One of the amazing things about debates over the Texas Windstorm Insurance Association is the extent to which, like vampires, some arguments never die. It doesn’t matter how meritless the argument is, it doesn’t matter how thoroughly it has been beaten back in the past by logic or legislation. It just keeps being brought out of its grave when needed by advocates. Many of these arguments are pernicious because they distract from the real issues facing Texas and because they divert attention from study of the real solutions. They provide red meat for zealots but do absolutely nothing to solve their problems. Until, however, coastal residents drive a stake through the heart of them by driving their proponents out of office, they are likely to persist.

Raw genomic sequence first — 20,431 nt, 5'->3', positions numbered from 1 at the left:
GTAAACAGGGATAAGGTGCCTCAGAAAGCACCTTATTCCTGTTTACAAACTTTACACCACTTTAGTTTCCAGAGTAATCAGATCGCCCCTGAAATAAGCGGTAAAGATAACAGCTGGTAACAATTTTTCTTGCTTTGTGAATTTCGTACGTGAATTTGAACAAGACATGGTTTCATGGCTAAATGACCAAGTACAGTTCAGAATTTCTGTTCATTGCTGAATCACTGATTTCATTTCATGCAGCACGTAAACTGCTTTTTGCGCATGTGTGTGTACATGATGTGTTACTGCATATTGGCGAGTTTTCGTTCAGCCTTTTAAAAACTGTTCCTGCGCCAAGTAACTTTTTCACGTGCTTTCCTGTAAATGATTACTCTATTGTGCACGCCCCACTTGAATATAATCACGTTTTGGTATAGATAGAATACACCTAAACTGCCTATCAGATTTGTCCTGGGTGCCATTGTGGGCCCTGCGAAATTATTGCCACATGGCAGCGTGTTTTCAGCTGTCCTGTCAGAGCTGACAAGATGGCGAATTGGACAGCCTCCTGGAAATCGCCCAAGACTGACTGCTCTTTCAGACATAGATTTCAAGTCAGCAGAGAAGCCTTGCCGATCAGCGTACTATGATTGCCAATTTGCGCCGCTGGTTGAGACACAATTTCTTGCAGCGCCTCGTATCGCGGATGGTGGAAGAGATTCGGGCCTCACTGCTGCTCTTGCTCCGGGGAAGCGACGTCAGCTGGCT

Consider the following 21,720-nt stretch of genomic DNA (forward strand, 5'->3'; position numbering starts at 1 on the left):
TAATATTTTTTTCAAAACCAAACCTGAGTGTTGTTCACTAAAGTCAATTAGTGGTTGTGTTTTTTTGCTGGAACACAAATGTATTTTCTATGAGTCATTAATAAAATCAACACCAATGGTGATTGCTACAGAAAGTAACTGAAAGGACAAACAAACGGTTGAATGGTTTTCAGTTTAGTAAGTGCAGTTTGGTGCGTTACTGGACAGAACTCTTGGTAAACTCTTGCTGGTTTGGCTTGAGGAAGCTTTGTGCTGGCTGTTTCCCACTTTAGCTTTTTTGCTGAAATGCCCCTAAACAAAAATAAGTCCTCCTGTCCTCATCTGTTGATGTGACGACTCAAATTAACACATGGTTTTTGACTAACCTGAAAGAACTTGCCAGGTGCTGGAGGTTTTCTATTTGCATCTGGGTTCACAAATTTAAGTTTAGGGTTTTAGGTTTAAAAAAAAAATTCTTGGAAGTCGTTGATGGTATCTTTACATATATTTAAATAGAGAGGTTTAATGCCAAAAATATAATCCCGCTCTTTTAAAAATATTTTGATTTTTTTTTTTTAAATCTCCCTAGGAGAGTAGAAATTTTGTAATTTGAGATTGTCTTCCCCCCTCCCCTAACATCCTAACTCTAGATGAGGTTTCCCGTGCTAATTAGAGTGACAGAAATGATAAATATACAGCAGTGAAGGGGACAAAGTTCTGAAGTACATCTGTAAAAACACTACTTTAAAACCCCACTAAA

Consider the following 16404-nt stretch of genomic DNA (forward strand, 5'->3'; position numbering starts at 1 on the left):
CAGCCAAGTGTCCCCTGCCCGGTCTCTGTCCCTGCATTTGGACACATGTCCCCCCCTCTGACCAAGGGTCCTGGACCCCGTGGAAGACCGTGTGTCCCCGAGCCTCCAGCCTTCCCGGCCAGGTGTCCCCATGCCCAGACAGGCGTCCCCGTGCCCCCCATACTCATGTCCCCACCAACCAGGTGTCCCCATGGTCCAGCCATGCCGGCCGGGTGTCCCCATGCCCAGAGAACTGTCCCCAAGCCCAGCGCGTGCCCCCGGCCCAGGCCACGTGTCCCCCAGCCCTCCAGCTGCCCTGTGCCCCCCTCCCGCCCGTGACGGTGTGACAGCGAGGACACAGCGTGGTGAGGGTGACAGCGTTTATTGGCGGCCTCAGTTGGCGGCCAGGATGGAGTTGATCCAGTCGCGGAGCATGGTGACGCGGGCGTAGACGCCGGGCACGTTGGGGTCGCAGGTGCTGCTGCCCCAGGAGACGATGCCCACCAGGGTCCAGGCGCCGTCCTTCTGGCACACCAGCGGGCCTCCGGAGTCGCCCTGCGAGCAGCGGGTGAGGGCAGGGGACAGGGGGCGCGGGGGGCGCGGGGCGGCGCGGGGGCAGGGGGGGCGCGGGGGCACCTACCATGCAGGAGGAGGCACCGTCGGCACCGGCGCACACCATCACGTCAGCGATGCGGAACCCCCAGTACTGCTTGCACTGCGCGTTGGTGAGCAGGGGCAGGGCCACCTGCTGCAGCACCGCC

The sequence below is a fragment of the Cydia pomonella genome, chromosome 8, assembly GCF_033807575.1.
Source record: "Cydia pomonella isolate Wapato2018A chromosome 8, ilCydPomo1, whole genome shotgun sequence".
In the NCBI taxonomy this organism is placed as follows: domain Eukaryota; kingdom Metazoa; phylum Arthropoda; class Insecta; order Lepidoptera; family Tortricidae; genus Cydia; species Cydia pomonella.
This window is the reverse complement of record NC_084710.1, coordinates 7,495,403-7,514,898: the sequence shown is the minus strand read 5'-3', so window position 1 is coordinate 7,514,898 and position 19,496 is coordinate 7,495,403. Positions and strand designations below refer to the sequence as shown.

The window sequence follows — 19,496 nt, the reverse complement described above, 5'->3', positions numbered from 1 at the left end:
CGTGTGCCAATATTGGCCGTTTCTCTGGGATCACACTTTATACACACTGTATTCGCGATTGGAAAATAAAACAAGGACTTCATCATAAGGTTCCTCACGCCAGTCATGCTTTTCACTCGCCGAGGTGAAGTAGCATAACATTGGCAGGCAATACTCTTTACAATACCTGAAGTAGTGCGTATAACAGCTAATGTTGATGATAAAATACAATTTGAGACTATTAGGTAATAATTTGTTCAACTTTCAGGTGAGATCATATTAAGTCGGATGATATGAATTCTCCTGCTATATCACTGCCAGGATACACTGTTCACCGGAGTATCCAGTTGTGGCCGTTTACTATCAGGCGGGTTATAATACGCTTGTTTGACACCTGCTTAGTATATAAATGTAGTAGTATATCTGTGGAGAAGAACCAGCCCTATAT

One of the more amazing of these vampire arguments is that the Texas Windstorm Insurance Association can make an assessment today against Texas insurers for damages caused by Hurricane Ike based on a statute that was repealed in 2009. And yet, according to the Corpus Christi Caller, coastal legislators such as Corpus Christi’s Todd Hunter are again casting about looking for someone in authority who might believe this particular fantasy. This time the argument has been hurled at the new Teas Insurance Commissioner, Julia Rathgeber. According to a Corpus Christi Caller article of July 3, “[c]oastal lawmakers again are reaching out to Texas Insurance Commissioner Julia Rathgeber to seek about $400 million in assessments for insurance companies to help replace funds paid for claims in the wake of Hurricane Ike.” I will be stunned if Commissioner Rathgeber does anything other than send of a polite message that she does not believe such an assessment to be possible. It hardly creates the business friendly environment that her boss, Governor Perry, desires when businesses can be threatened with arbitrarily having hundreds of millions of dollars taken away from them based on the ghost of a former statute. A swift and unambiguous “no” from the Commissioner will be at least put the vampire back in its coffin for a while and permit more serious approaches to TWIA’s insolvency to be examined.